Dr. Green books and announcementThe Ramsey County Law Library would like to announce that we will be celebrating our 80th Anniversary this fall. To mark both this occasion and the completed restoration of the judicial portrait collection, we will be presenting a day of festivities on Monday, September 26, 2016. The focal point of this day will be a special CLE presentation by Augsburg professor Dr. William Green, “Civil Rights in Minnesota: The Early Years.” You may be familiar with Dr. Green’s books, Degrees of Freedom: The Origins of Civil Rights in Minnesota, 1865-1912 and A Peculiar Imbalance: The Fall and Rise of Racial Equality in Early Minnesota (both available in our library for checkout). Dr. Green’s noontime presentation will be open to the public and is co-sponsored by the Ramsey County Bar Association (RCBA).  Go to their website to read all the details and preregister.

Following Dr. Green’s presentation we will host an open house with refreshments, tours, and a brief program on the judicial portrait collection.  You will recall that Phase II of the portrait collection restoration through Minnesota Legacy Grant funds was completed this year. (Phase I was completed in 2013.)  So plan on joining us for this celebratory event!

 

Youth and Justice

Teenaged boyThis spring our attention turns to those in the spring of their lives, specifically juveniles caught up in the justice system.  The early part of the last century was a time of growing awareness of juveniles, recognizing that while they were no longer babes in the nest, nor did they have the full facilities of adulthood. (Individualized Justice by Samuel H. Popper) Many of the judges represented in the portrait collection were active in the development of our district’s existing juvenile justice tools. Judge Orr presided over Ramsey’s first juvenile court in 1905. He was known for his commitment to youth and their legal issues until his retirement in 1930. Judges McNally, Loevinger, Walsh, and K.G. Brill also presided over the juvenile court in their terms.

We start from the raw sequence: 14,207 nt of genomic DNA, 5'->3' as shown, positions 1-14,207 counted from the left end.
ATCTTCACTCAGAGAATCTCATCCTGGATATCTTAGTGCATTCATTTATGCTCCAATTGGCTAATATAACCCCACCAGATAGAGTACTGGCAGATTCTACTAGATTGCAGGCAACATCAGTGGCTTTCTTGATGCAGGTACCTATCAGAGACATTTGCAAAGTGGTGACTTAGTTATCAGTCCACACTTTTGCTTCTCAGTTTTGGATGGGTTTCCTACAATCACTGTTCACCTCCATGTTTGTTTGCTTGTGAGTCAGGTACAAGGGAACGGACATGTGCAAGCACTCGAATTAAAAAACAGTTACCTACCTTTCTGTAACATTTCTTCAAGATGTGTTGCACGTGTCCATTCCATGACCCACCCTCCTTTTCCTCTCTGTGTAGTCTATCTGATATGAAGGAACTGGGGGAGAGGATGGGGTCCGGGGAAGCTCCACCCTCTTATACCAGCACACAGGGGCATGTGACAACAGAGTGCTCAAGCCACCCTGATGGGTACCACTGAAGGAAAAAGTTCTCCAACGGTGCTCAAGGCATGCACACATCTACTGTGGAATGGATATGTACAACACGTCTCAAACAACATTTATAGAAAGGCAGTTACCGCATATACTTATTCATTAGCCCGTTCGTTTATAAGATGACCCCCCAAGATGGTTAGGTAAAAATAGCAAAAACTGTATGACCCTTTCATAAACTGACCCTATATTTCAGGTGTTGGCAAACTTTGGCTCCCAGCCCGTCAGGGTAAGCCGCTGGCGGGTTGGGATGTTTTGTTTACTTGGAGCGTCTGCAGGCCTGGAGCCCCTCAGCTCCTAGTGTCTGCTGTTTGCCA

Lately we have also seen two institutions of juvenile reform in the news: Ramsey’s own Totem Town has come under the scrutiny of the 2nd Judicial District. Specifically, judges are currently not referring juvenile defendants to this facility until further notice. Totem Town has a special local history of its own. The Minnesota Legislature enacted authorization for a boys detention home in Ramsey in 1907, and the original facility opened in 1908. It was later renamed Totem Town to lose some it its perceived institutional stigma. (Individualized Justice) It was only a few years back that it celebrated its 100th anniversary.  But even before the recent news development, many voices were saying that it needed to change to meet modern needs.

It is also the 125th anniversary of Minnesota Correctional Facility at Red Wing.  The Red Wing facility has a storied history within juvenile justice all its own.  (It was even immortalized with a Bob Dylan song.)  Judge Gingold was known to gently tease juvenile defendants with the warning that the “bus to Red Wing” was parked outside the courthouse and waiting.  Despite this long history and its striking building, the Red Wing facility has also had its detractors.  Read one man’s memory, which paints the picture of a rather draconian place. The Red Wing facility is also examined extensively in Burning Down the House: The End of Juvenile Prison by Nell Burnstein (available at our library).